SUDAN WATCH: Hawkish call to arms ignores realities of Darfur

Thursday, October 05, 2006

Hawkish call to arms ignores realities of Darfur

Here is a copy of a letter by Dave Markland in Vancouver, Canada, published in the Letters section at 5 Oct 2006:
Hawkish call to arms ignores realities of Darfur

In July 2004, the report of the UN's International Commission of Inquiry into Darfur concluded that "the Government of Sudan has not pursued a policy of genocide." Instead, horrific attacks by government forces and the Janjaweed are "primarily for purposes of counter-insurgency warfare". Yet nowhere in his piece does Terry Glavin mention the three-year-old rebellion that forms the context for the extreme abuses of human rights being committed in Darfur. While he spares no ink in expressing his desire that Canada "take action" and send a "robust" armed force, Glavin sadly exhausts no effort to deepen his readers' understanding.

For those of us who do wish to educate ourselves about the conflict, an obvious place to start is the leading authority on Sudan, Alex de Waal.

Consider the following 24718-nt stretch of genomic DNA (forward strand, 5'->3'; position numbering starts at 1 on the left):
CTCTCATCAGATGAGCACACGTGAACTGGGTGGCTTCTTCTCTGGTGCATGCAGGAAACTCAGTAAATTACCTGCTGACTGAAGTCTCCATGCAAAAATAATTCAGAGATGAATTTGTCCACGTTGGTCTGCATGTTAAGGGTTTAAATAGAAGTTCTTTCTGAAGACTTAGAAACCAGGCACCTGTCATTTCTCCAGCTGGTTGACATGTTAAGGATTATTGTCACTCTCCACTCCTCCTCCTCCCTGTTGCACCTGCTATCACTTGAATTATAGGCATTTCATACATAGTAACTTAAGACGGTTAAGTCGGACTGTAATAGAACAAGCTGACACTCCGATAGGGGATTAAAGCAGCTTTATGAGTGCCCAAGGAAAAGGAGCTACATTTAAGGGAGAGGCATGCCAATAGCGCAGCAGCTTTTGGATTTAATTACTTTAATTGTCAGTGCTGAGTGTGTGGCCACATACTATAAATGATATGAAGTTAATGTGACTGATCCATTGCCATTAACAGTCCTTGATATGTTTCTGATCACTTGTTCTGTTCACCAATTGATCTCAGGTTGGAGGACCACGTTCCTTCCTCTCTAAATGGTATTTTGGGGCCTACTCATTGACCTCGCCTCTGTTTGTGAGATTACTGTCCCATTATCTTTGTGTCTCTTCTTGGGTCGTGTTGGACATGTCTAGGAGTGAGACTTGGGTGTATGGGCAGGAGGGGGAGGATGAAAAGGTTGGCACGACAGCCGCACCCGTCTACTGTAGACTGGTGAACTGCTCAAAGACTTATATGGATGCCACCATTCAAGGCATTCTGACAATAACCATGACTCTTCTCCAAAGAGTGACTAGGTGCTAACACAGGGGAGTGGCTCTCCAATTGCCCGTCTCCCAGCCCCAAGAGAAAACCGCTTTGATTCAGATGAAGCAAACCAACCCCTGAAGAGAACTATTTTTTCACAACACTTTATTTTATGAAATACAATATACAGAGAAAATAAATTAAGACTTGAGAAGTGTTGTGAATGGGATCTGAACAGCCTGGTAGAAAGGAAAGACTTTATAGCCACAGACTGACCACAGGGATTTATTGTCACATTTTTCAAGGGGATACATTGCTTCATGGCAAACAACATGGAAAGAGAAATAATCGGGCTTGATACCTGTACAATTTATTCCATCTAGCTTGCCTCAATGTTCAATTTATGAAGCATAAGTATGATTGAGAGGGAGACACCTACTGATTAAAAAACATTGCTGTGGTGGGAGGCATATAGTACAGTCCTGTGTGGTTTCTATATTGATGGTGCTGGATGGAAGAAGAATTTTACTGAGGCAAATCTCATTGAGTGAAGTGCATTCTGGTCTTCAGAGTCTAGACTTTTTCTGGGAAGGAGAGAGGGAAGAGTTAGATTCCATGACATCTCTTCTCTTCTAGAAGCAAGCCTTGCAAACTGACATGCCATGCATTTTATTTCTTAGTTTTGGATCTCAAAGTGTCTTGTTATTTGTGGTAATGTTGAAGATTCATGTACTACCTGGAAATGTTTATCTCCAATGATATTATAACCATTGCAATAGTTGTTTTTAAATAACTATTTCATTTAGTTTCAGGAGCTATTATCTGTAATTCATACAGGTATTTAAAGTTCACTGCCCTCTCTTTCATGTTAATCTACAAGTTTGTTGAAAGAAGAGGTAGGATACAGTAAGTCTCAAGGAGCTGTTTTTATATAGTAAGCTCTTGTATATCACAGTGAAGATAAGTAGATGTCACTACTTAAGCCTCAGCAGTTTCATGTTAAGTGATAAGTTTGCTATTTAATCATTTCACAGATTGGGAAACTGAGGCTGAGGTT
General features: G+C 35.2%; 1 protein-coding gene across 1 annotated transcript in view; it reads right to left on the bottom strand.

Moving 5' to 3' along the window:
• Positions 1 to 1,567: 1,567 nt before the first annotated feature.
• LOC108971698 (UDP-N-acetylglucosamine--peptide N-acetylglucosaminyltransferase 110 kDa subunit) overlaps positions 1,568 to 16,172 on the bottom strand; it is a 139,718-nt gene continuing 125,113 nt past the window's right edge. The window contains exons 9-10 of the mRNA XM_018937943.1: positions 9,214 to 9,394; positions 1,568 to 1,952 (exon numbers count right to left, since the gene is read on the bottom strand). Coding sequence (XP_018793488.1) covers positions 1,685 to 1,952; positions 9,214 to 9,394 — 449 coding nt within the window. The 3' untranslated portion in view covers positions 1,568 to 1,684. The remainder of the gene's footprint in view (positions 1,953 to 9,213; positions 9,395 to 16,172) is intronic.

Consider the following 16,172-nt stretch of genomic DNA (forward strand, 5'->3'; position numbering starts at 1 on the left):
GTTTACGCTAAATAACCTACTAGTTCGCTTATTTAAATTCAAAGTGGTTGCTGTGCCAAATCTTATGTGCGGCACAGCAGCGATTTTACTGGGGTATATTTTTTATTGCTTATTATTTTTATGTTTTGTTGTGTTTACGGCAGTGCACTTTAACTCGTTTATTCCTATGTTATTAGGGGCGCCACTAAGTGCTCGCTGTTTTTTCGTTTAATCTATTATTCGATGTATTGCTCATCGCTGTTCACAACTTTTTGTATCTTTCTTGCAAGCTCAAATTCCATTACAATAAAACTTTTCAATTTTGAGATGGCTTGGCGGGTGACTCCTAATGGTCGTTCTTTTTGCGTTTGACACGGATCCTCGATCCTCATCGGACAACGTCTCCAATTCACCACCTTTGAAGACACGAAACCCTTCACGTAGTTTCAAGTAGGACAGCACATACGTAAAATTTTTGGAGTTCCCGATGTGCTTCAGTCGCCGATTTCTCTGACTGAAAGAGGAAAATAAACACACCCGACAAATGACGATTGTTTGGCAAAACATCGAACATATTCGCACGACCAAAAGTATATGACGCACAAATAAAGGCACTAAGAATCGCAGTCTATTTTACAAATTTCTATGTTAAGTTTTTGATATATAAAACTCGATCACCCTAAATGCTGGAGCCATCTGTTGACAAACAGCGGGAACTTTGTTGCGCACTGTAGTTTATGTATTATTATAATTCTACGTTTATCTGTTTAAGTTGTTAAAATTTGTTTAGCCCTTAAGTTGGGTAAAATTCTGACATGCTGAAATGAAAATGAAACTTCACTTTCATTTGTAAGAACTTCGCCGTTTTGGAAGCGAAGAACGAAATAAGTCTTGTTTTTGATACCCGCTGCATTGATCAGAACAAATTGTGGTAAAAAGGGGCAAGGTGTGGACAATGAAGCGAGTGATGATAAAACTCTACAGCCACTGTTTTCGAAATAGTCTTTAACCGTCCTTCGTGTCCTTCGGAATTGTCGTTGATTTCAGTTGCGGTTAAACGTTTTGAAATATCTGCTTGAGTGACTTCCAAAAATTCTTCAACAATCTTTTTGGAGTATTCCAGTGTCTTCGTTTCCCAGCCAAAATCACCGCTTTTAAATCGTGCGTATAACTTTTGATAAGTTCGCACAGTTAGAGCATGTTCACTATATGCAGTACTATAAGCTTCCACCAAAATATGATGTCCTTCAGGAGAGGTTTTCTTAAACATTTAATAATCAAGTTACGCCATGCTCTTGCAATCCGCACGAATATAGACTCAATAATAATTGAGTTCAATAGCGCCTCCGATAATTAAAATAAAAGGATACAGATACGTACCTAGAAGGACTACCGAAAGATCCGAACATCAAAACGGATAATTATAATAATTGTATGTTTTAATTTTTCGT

A long-time human-rights advocate, prolific author, and a mediator in this year's multilateral peace talks, de Waal has been unambiguous in his recent comments on the crisis: "The idea of foreign troops fighting their way into Darfur and disarming the Janjaweed militia by force is sheer fantasy," he wrote in the Guardian on September 29. Further, the actions of UN forces operating without the consent of both the Sudanese government and rebel groups would "make the plight of Darfurians even worse". He concludes: "Finding a solution hinges on a sober assessment of what is practical, not on making Darfur a guinea pig for 'the duty to protect' or a test case for a new global moral consciousness."


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